I am deeply interested in development economics, a field that allows me to explore how economies can grow, alleviate poverty, and achieve sustainability. It’s not just a subject for me; it’s a commitment to understanding and contributing to the positive changes needed to improve people’s lives.
What fascinates me most is the potential of research in development economics to bring about meaningful transformations. I believe in using research as a powerful tool for positive change, aligning with my fundamental beliefs and goals.
Development economics is inspiring to me because it’s not confined to a single discipline. It involves understanding economics, sociology, political science, and more. This diverse approach not only broadens my understanding but also creates a space for continuous learning and growth.
Being part of development economics feels like embarking on a journey where every research piece contributes to a bigger picture. It’s about finding insights that can shape policies, uplift communities, and work towards a fairer and more sustainable future. The dynamic and transformative nature of Development Economics ignites my passion and makes it an incredibly exciting field to be a part of.
What are the most interesting research findings from your work so far?
Some interesting findings from the current Evidence and Gap Map on the impact of infrastructure on nutritious diet, women’s economic empowerment and gender equality (IINDWEGE) shows that a majority of evidence revolves around production infrastructure and its impact on nutritious diet outcomes. Notably, most of the studies delve into the effects of irrigation, water wells, ponds, and pond dykes on farm-level food availability, with Ethiopia emerging as the most extensively studied country.
The map highlights a scarcity of evidence regarding the impact of infrastructural interventions on women’s empowerment outcomes. A limited number of studies specifically explore women’s economic empowerment, concentrating on the effects of off-farm energy and power supply on time use, access and control over productive resources, and income control among women. Moreover, few studies address gender equality as an outcome of interest, and interventions related to information and distribution infrastructure rank as the least studied.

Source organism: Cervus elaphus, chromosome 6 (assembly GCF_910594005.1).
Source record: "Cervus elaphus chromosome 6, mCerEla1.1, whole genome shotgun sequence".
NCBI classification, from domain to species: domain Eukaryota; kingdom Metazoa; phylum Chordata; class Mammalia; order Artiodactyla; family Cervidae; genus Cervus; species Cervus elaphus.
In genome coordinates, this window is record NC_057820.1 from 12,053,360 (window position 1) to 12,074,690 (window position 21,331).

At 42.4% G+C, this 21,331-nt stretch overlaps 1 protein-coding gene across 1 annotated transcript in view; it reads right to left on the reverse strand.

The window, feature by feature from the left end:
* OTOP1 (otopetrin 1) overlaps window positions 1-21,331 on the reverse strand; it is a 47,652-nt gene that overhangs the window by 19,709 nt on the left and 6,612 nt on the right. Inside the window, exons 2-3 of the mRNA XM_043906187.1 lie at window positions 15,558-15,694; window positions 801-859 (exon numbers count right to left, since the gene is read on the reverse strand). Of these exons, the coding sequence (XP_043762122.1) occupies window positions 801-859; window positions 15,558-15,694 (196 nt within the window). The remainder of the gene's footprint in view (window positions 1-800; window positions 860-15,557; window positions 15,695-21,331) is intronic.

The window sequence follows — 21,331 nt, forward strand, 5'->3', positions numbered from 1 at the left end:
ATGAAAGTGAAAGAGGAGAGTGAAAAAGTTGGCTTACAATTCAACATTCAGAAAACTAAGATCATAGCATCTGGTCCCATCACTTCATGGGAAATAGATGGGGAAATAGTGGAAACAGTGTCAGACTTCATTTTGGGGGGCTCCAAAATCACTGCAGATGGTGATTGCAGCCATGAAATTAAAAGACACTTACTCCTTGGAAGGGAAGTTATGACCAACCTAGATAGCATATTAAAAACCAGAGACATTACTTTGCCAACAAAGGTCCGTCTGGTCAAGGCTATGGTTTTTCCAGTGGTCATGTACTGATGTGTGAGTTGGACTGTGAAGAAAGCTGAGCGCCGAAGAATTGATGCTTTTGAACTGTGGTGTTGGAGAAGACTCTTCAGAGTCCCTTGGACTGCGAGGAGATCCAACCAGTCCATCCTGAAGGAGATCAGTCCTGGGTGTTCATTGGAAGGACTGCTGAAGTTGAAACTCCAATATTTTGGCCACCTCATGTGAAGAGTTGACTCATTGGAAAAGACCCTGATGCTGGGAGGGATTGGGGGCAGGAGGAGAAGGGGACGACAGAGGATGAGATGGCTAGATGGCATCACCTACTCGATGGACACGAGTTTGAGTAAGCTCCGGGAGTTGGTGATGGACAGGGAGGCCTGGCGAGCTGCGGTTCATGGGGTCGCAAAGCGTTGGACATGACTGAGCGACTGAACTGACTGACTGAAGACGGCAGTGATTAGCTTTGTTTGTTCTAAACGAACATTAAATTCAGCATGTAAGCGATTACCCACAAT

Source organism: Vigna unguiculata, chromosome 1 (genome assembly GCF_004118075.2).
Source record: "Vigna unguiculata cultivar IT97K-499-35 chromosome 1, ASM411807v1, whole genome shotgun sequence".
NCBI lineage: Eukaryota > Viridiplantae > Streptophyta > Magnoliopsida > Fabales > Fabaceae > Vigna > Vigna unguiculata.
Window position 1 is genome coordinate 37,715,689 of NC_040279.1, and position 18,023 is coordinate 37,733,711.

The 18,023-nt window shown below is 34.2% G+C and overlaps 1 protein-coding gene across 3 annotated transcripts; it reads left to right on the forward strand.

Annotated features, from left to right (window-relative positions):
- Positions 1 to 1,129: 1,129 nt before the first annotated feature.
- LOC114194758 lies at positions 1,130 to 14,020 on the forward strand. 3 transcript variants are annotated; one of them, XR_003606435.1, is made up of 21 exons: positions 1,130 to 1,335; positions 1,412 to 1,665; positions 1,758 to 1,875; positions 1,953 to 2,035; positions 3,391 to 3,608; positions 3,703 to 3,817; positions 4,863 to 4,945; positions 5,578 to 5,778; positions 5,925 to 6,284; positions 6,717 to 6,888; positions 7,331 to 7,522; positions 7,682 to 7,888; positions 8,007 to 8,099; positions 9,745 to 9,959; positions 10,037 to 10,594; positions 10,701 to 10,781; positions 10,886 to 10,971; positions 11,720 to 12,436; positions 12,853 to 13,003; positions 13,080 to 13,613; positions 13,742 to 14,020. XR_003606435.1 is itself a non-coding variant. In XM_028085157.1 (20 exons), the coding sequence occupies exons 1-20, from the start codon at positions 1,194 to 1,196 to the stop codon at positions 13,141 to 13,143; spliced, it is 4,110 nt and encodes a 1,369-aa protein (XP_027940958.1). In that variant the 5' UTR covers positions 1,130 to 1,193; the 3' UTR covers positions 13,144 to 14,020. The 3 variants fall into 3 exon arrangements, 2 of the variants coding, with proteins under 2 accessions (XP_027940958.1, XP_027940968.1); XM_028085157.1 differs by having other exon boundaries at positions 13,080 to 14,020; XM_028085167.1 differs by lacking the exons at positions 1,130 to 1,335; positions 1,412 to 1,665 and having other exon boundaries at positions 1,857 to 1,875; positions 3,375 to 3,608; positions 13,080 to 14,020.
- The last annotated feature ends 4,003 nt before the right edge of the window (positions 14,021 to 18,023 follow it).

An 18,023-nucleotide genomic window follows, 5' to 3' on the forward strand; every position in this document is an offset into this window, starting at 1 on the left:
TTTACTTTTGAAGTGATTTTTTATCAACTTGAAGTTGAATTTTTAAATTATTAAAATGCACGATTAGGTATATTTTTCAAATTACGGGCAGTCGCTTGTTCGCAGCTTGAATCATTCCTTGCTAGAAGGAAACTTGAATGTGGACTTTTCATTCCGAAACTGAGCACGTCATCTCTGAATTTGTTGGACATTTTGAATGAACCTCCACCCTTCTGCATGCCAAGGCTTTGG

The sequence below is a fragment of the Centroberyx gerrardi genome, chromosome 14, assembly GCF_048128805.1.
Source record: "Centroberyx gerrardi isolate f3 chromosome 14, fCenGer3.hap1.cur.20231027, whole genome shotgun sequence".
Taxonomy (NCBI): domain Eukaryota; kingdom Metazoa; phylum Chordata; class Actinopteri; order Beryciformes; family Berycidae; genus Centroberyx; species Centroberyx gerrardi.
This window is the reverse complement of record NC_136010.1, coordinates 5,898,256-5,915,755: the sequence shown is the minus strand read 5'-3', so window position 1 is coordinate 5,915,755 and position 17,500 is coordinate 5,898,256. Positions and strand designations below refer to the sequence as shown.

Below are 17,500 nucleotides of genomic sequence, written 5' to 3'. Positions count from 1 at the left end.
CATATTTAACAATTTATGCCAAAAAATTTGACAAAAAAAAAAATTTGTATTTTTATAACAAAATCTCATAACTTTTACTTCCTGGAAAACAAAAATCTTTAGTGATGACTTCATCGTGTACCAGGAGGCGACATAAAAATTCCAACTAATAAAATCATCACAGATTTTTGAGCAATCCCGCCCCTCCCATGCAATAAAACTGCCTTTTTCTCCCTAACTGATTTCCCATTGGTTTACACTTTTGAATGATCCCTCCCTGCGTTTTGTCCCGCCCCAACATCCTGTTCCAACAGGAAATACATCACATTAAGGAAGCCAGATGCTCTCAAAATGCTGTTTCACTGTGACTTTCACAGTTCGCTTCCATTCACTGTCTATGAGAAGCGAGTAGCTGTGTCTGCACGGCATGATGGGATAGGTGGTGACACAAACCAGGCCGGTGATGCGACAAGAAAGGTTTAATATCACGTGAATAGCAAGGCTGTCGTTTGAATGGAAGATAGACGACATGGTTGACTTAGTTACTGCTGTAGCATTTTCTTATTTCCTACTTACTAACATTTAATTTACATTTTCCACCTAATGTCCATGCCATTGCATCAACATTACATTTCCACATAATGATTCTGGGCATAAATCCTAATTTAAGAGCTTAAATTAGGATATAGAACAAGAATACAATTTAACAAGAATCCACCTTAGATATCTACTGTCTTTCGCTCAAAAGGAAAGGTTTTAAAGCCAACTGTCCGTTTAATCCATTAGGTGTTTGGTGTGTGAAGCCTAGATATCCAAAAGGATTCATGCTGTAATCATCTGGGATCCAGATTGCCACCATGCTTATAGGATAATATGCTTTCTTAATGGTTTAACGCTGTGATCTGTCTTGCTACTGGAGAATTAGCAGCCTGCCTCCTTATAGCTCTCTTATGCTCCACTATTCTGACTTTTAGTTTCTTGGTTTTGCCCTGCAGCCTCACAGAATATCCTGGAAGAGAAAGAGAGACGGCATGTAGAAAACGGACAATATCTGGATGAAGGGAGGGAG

What are some challenges you face in your industry?
Working in the development sector comes with its own difficulties, especially when dealing with complicated issues. It’s a constant struggle to find the right balance between doing thorough research and addressing urgent real-world problems. The challenge is not just about having solid academic research but also making sure that the findings are communicated well and put into action through policies and best practices.
What is the most promising and/or exciting part of your research work?
The most exciting aspect of my research work lies in witnessing the tangible impact of evidence-based decision making on development outcomes. Whether it’s through the implementation of policies informed by research or the application of innovative solutions, seeing how research translates into positive changes in the lives of individuals and communities is both rewarding and reinforces the significance of our commitment to research and innovation in the development sector.